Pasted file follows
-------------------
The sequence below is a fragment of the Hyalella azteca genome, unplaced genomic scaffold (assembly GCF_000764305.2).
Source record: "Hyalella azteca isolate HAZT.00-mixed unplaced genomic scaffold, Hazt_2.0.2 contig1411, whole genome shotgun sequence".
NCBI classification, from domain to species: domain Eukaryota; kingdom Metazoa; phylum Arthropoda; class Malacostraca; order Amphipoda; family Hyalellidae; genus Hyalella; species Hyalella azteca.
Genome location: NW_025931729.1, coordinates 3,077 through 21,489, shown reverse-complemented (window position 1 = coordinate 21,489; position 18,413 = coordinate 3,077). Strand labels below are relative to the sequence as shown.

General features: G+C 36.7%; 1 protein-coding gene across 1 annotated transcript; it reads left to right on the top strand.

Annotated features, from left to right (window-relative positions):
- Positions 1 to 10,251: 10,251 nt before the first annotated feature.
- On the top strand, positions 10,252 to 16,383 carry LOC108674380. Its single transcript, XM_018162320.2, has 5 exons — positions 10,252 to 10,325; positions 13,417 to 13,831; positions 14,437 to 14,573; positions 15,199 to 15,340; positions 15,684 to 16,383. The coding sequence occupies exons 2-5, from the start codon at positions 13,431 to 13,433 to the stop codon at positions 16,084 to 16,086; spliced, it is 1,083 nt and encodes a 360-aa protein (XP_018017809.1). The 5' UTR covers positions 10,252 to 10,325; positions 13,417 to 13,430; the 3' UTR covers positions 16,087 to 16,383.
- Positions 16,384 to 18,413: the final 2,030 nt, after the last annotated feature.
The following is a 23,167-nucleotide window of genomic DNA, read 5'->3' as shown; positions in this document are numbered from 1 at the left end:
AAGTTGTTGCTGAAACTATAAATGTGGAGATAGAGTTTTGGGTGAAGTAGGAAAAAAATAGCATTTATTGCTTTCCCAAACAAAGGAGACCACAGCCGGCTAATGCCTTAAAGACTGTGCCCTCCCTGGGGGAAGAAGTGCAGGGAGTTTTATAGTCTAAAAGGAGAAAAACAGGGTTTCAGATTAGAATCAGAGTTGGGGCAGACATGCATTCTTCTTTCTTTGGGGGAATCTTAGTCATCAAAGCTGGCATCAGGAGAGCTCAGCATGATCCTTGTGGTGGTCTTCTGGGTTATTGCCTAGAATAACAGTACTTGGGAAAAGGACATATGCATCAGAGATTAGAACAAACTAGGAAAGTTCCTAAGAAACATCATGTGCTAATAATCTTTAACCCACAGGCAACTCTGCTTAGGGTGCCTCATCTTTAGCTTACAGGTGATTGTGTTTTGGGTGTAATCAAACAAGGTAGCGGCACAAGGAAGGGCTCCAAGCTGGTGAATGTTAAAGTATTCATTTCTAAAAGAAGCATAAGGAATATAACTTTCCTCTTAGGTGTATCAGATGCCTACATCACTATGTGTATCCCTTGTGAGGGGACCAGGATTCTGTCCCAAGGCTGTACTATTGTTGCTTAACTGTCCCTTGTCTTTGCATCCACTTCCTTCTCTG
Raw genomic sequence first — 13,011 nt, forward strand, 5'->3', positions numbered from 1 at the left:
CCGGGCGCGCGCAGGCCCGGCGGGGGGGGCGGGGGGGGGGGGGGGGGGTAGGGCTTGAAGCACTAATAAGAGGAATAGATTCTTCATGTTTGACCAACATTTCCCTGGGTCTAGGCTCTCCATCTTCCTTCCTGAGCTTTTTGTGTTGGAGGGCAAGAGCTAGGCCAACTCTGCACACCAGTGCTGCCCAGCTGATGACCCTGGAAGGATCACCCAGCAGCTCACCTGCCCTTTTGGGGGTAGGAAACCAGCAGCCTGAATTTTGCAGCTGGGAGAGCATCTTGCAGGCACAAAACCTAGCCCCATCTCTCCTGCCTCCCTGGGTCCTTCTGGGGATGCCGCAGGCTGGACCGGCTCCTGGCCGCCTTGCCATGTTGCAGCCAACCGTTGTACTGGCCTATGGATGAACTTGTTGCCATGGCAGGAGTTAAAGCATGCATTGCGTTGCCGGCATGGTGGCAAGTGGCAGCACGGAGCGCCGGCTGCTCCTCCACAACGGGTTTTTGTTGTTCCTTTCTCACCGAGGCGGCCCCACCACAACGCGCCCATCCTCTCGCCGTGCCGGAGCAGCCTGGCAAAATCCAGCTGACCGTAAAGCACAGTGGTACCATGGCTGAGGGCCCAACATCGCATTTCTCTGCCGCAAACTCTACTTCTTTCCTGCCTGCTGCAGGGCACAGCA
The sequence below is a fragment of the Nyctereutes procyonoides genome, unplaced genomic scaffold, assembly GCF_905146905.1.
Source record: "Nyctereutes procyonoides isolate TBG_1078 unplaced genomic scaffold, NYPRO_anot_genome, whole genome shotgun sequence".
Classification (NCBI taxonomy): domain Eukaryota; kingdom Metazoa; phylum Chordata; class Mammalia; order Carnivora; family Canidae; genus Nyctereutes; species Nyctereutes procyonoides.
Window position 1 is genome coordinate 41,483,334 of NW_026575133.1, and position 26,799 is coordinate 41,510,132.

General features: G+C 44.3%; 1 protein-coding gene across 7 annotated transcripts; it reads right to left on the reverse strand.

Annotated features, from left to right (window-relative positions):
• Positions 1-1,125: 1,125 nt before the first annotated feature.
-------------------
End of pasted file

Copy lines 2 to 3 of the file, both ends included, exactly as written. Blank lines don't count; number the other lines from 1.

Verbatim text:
Source record: "Hyalella azteca isolate HAZT.00-mixed unplaced genomic scaffold, Hazt_2.0.2 contig1411, whole genome shotgun sequence".
NCBI classification, from domain to species: domain Eukaryota; kingdom Metazoa; phylum Arthropoda; class Malacostraca; order Amphipoda; family Hyalellidae; genus Hyalella; species Hyalella azteca.